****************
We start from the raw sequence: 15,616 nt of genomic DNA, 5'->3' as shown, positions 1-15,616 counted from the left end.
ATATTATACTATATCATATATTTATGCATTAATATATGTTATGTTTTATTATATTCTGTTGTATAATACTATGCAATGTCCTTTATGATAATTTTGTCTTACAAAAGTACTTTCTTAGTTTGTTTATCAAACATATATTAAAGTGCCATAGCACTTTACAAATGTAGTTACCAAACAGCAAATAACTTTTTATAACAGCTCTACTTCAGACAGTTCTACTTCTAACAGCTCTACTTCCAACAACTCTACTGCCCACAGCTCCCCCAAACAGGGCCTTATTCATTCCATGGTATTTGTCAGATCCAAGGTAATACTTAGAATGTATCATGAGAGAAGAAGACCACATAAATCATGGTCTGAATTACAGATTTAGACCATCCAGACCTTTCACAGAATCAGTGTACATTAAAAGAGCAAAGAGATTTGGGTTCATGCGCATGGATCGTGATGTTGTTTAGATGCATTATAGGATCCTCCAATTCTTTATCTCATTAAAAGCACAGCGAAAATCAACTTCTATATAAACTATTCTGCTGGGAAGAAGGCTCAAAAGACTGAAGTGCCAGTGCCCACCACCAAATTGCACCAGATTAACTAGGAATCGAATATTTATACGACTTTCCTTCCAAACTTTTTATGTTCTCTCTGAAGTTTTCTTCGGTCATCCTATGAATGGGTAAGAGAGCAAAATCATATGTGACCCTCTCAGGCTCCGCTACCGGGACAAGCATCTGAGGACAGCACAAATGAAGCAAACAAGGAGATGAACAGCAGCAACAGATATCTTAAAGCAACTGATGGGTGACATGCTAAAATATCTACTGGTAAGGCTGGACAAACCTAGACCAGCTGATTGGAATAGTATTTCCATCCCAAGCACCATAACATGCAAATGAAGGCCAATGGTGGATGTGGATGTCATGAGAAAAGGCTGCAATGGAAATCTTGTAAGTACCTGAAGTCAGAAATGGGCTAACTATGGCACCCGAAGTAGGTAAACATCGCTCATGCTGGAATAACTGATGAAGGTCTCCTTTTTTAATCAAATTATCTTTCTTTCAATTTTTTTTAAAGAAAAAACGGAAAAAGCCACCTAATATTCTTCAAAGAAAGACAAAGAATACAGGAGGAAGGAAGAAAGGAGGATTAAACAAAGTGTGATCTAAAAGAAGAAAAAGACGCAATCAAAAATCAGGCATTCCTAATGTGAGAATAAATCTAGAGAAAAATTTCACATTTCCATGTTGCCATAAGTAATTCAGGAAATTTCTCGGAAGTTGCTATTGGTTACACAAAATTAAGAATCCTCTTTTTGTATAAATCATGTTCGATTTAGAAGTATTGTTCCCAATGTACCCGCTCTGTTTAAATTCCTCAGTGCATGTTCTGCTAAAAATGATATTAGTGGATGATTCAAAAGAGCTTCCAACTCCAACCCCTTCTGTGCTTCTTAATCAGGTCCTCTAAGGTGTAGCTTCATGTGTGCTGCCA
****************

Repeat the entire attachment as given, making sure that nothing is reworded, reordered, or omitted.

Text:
We start from the raw sequence: 15,616 nt of genomic DNA, 5'->3' as shown, positions 1-15,616 counted from the left end.
ATATTATACTATATCATATATTTATGCATTAATATATGTTATGTTTTATTATATTCTGTTGTATAATACTATGCAATGTCCTTTATGATAATTTTGTCTTACAAAAGTACTTTCTTAGTTTGTTTATCAAACATATATTAAAGTGCCATAGCACTTTACAAATGTAGTTACCAAACAGCAAATAACTTTTTATAACAGCTCTACTTCAGACAGTTCTACTTCTAACAGCTCTACTTCCAACAACTCTACTGCCCACAGCTCCCCCAAACAGGGCCTTATTCATTCCATGGTATTTGTCAGATCCAAGGTAATACTTAGAATGTATCATGAGAGAAGAAGACCACATAAATCATGGTCTGAATTACAGATTTAGACCATCCAGACCTTTCACAGAATCAGTGTACATTAAAAGAGCAAAGAGATTTGGGTTCATGCGCATGGATCGTGATGTTGTTTAGATGCATTATAGGATCCTCCAATTCTTTATCTCATTAAAAGCACAGCGAAAATCAACTTCTATATAAACTATTCTGCTGGGAAGAAGGCTCAAAAGACTGAAGTGCCAGTGCCCACCACCAAATTGCACCAGATTAACTAGGAATCGAATATTTATACGACTTTCCTTCCAAACTTTTTATGTTCTCTCTGAAGTTTTCTTCGGTCATCCTATGAATGGGTAAGAGAGCAAAATCATATGTGACCCTCTCAGGCTCCGCTACCGGGACAAGCATCTGAGGACAGCACAAATGAAGCAAACAAGGAGATGAACAGCAGCAACAGATATCTTAAAGCAACTGATGGGTGACATGCTAAAATATCTACTGGTAAGGCTGGACAAACCTAGACCAGCTGATTGGAATAGTATTTCCATCCCAAGCACCATAACATGCAAATGAAGGCCAATGGTGGATGTGGATGTCATGAGAAAAGGCTGCAATGGAAATCTTGTAAGTACCTGAAGTCAGAAATGGGCTAACTATGGCACCCGAAGTAGGTAAACATCGCTCATGCTGGAATAACTGATGAAGGTCTCCTTTTTTAATCAAATTATCTTTCTTTCAATTTTTTTTAAAGAAAAAACGGAAAAAGCCACCTAATATTCTTCAAAGAAAGACAAAGAATACAGGAGGAAGGAAGAAAGGAGGATTAAACAAAGTGTGATCTAAAAGAAGAAAAAGACGCAATCAAAAATCAGGCATTCCTAATGTGAGAATAAATCTAGAGAAAAATTTCACATTTCCATGTTGCCATAAGTAATTCAGGAAATTTCTCGGAAGTTGCTATTGGTTACACAAAATTAAGAATCCTCTTTTTGTATAAATCATGTTCGATTTAGAAGTATTGTTCCCAATGTACCCGCTCTGTTTAAATTCCTCAGTGCATGTTCTGCTAAAAATGATATTAGTGGATGATTCAAAAGAGCTTCCAACTCCAACCCCTTCTGTGCTTCTTAATCAGGTCCTCTAAGGTGTAGCTTCATGTGTGCTGCCA